November 23, 2015
Tattoos tap tracks into tradition
Tattoo artists from around the world were at the Indigenous Ink convention in Auckland over the weekend celebrating the moko traditions they share and the directions the art is heading.
Hawaiian Keone Nunes says reviving traditional practices is a way to celebrate heritage and offers a key into a greater understanding of a culture.
While some of his knowledge came from talking with his elders who still remembered something of the old ways, the actual skill of tapping into flesh with traditional chisels was learned from an Auckland-based Samoan tatau artist, the late Sulu’ape Paulo.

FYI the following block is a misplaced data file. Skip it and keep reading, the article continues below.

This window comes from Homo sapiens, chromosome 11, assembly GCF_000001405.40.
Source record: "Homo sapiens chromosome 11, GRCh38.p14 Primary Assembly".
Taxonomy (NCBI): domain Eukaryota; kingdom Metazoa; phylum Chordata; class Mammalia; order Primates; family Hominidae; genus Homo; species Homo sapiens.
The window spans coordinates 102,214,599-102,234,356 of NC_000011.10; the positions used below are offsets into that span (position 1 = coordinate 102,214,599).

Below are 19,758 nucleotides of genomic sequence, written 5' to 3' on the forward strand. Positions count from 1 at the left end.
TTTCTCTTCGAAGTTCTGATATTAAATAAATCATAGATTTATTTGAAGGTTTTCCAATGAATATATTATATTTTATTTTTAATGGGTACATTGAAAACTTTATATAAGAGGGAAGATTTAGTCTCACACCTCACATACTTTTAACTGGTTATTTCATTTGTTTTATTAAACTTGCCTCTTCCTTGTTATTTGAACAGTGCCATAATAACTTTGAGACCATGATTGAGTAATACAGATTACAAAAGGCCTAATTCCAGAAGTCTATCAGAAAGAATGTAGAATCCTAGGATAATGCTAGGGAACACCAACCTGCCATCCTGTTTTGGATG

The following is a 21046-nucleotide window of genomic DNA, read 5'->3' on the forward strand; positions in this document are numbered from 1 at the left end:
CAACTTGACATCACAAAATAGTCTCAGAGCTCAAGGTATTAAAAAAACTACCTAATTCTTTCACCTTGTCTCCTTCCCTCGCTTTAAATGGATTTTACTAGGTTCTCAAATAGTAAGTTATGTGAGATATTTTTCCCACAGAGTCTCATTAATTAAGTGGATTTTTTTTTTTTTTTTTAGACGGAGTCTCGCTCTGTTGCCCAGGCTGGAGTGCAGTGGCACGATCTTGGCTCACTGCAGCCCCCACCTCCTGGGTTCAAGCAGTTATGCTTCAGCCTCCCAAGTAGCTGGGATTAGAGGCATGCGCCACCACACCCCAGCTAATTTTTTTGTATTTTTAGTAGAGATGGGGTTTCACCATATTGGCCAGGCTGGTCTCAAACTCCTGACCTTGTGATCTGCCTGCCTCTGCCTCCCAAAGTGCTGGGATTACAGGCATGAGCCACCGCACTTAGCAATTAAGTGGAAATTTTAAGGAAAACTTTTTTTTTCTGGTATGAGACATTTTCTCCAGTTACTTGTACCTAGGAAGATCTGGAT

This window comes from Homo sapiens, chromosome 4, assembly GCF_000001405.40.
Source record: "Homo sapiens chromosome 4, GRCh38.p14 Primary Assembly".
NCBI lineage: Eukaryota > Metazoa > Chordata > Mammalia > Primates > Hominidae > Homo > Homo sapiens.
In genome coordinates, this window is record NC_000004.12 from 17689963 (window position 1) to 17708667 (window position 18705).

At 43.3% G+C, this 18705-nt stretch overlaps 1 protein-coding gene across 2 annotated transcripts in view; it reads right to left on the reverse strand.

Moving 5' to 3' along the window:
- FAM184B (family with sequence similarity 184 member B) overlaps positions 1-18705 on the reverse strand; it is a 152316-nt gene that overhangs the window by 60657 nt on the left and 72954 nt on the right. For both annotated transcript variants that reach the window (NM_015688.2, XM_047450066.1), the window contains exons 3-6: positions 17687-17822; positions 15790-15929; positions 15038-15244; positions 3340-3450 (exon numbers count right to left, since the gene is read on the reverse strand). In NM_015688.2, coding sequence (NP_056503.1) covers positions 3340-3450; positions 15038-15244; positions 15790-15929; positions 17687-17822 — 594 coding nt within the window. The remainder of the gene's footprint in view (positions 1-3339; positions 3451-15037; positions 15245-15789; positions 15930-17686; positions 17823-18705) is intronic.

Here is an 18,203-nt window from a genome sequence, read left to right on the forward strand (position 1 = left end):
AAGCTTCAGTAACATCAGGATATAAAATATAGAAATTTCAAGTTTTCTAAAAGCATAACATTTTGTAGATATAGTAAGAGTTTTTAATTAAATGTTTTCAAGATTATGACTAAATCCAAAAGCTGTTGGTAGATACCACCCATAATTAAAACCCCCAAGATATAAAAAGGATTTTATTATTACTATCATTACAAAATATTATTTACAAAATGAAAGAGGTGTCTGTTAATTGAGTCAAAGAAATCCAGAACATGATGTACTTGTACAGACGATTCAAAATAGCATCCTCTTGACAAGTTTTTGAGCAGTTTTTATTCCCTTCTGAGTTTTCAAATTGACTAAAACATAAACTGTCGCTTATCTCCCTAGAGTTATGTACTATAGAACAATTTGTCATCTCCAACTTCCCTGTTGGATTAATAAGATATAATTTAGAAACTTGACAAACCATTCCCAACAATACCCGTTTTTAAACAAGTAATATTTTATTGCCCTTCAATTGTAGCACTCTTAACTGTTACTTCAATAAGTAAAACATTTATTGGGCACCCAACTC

"I started tattooing in 1990 with a machine because I did not have a teacher who could teach me how to tap, and so it wasn’t until I met him in 1996 that I started learning and in 1999 I made a conscious decision to put away the machines and just work with traditional tools," Mr Nunes says.
He says tattooing with traditional tools is a third to a half faster than using machines.
Copyright © 2015, UMA Broadcasting Ltd: www.waateanews.com